The management of Irritable Bowel Syndrome by Julie Albrecht, A.P.D.
Irritable bowel syndrome (IBS) is a functional gut disorder, which affects up to 15 % of the community (1). IBS is a term which is used to define a variety of dysfunctions, which are characterised by chronic abdominal pain, bloating and alternation in bowel habits constipation / diarrhoea, in the absence of any organic cause. There may also be bowel urgency or the feeling of incomplete evacuation, gastro -oesophageal reflux, and depression. The exact cause of IBS is unknown. Theories highlight the interaction between the gastrointestinal tract and the brain, along with abnormalities in gut flora and or the immune system.
Fructose is a short chain carbohydrate found widely in our diet as a free hexose in fruits, disaccharide in sucrose and in a polymerized form frutans (1). In the free form, fructose has a limited absorption in the small intestine (1). The average daily intake of fructose ranges from 11 54 g, with up one half of the population being unable to completely absorb a 25g load (1). Fructans are not hydrolysed or absorbed in the small intestine. It is the malabsorption of free fructose and fructans that may induce gastrointestinal symptoms in individuals with a functional gut disorder (1).
The acronym FODMAPs – Fermentable Oligosaccharides, Disaccharides and Monosaccharides, is used to define an unrelated group of short chain carbohydrate and sugar alcohols. These include fructose, lactose, polyols sorbitol, xylitol and fructans and galactans (1). These all have a similar fate in the small bowel and colon (1). In the individual, fermentable short chain carbohydrates like fructose and lactose may be malabsorbed, polyols are generally poorly absorbed and fructans and galactans are always poorly absorbed in all individuals (1).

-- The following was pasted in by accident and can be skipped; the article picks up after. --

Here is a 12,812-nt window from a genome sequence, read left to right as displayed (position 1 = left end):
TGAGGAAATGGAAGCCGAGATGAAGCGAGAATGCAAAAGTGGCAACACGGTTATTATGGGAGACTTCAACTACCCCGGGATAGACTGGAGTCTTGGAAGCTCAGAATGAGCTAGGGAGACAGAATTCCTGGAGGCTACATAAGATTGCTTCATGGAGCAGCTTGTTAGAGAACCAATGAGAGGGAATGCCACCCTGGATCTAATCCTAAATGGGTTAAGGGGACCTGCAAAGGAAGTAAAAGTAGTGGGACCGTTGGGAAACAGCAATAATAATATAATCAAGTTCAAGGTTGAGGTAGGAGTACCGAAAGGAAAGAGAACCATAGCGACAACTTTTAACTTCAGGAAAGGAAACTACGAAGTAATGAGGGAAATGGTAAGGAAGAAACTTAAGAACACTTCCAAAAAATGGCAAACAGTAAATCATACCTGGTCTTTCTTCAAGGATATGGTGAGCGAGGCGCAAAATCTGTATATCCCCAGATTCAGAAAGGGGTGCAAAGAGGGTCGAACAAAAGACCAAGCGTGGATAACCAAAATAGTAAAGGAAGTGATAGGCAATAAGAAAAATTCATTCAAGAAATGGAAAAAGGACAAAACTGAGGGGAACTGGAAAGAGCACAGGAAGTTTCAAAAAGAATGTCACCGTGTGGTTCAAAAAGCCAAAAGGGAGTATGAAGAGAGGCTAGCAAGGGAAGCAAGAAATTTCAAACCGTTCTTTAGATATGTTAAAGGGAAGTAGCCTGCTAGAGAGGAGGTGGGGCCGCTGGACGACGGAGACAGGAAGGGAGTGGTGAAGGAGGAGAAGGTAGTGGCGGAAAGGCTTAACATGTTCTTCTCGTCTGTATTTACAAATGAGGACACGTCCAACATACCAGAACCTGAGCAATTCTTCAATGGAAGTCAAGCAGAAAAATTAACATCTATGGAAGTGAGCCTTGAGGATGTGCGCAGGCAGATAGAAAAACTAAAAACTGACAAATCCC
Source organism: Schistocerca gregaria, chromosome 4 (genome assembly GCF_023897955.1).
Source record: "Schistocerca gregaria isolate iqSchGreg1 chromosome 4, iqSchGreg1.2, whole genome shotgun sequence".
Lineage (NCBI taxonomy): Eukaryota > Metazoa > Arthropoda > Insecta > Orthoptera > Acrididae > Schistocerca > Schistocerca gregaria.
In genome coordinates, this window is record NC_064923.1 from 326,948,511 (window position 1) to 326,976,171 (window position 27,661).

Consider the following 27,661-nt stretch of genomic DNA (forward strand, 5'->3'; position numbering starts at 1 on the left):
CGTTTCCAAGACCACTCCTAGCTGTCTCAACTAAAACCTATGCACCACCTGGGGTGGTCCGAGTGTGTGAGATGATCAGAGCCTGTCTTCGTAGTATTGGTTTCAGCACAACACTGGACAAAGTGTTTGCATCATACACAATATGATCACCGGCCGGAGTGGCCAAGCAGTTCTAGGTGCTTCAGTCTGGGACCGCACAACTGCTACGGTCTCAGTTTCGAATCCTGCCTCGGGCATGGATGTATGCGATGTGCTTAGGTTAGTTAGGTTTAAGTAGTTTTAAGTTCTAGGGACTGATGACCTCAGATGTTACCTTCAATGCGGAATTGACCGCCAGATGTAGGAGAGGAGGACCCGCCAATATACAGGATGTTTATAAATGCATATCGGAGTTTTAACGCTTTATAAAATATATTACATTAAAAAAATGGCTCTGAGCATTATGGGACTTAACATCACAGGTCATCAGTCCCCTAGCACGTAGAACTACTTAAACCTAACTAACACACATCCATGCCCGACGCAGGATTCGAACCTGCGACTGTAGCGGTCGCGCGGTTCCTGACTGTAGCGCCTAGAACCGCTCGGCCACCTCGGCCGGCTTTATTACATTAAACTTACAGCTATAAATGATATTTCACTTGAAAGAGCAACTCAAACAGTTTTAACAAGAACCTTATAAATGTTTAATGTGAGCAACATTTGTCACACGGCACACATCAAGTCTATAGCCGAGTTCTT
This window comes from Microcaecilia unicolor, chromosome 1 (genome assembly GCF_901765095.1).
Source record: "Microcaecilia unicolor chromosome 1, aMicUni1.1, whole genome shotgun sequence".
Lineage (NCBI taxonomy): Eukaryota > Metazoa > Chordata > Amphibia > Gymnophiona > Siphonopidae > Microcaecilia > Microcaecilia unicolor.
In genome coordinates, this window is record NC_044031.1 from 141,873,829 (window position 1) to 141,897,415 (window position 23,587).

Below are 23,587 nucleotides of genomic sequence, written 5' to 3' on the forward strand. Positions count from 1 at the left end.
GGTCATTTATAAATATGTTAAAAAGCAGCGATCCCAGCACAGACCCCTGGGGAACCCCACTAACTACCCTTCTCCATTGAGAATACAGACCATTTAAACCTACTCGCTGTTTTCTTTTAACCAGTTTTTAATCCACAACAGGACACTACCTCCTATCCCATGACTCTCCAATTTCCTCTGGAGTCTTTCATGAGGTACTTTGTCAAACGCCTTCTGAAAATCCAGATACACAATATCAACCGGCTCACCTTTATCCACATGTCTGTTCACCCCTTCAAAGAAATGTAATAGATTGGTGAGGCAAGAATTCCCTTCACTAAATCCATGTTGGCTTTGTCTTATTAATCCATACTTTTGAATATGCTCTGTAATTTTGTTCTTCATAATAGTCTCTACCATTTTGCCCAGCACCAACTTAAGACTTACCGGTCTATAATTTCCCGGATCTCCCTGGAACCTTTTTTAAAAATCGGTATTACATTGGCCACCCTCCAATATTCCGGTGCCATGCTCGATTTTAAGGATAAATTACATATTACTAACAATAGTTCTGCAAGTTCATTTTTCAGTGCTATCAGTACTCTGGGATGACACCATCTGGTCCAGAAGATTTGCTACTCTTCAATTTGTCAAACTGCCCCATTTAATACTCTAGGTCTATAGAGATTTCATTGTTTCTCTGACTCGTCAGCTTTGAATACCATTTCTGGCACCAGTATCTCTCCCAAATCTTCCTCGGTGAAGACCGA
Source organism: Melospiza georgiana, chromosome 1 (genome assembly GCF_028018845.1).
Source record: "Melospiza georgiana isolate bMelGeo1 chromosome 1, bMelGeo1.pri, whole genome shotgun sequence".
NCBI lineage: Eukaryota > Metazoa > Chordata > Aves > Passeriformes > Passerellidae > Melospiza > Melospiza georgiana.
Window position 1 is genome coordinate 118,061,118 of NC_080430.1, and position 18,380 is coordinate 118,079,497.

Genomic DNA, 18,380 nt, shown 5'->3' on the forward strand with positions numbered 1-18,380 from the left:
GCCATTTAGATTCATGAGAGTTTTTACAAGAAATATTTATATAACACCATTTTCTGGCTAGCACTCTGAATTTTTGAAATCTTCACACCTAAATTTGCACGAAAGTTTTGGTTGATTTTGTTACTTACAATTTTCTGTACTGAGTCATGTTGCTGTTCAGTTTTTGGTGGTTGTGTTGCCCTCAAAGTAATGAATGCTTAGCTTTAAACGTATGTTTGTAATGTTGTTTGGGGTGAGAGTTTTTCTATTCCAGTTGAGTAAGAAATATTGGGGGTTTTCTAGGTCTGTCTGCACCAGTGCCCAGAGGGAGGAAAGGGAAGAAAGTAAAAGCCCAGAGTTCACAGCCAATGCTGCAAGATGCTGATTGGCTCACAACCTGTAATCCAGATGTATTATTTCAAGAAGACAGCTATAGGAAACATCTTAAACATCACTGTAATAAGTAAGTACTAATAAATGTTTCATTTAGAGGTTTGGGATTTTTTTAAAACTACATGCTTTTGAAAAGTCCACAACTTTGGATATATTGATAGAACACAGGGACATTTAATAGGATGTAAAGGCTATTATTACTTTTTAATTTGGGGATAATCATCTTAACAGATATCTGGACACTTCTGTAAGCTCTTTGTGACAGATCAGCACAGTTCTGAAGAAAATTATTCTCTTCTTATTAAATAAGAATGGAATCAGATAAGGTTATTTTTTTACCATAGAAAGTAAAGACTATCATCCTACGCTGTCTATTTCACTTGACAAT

The physiological consequences of the malabsorption of FODMAP’s include an increased osmotic load, the provision of a substrate for rapid bacterial fermentation, changes in gastrointestinal motility, and the promotion of mucosal biofilm and the alteration of the bacterial profile (1).
The prevalence of fructose or fructose sorbitol malabsorption in the healthy population appears to be similar to that found in the populations with functional gut disorder (1). The difference between the two populations lies in the frequency of the induction of symptoms, highlighting the change in luminal conditions (induced by fructose) being the determinant rather than the malabsorption (1).
Research undertaking dietary intervention encompassing the exclusion of FODMAP’s, has been applied to patients with IBS (2). An evaluation of the outcome of this intervention revealed that 85 % of patients who adhered to the dietary intervention, had a marked and a sustained improvement in all abdominal symptoms (abdominal pain, gas, bloating, diarrhoea and constipation) (2). Of patients who adhered to the diet less than 50% of the time, 36% had a significant improvement in symptoms, particularly gas and abdominal pain (2).
This research reveals the potential the malabsorption of fructose and fructans act as contributing factors in the development of symptoms in patients with IBS. It highlights the opportunity to improve gastrointestinal symptoms and quality of life through dietary change.
Unfavourable Foods Fructose & Fructans
Excess Free Fructose
(fructose > glucose)
Apple, pear, guava,
Dried fruit apple, apricot, currant, date, fig, pear, prune, raisin, sultana
Fruit juice, canned packing fruit
Fruit pastes and sauce
Fruits with a high sugar content cherry, grape, persimmon, lychee, apple, pear, watermelon
More than one serve per sitting
Honey, High-fructose corn syrup,
Coconut milk and cream
Dried fruit bars
Sucrose sweetened soft drinks > 375 ml
Confectionary – Excessive intake 40g /50g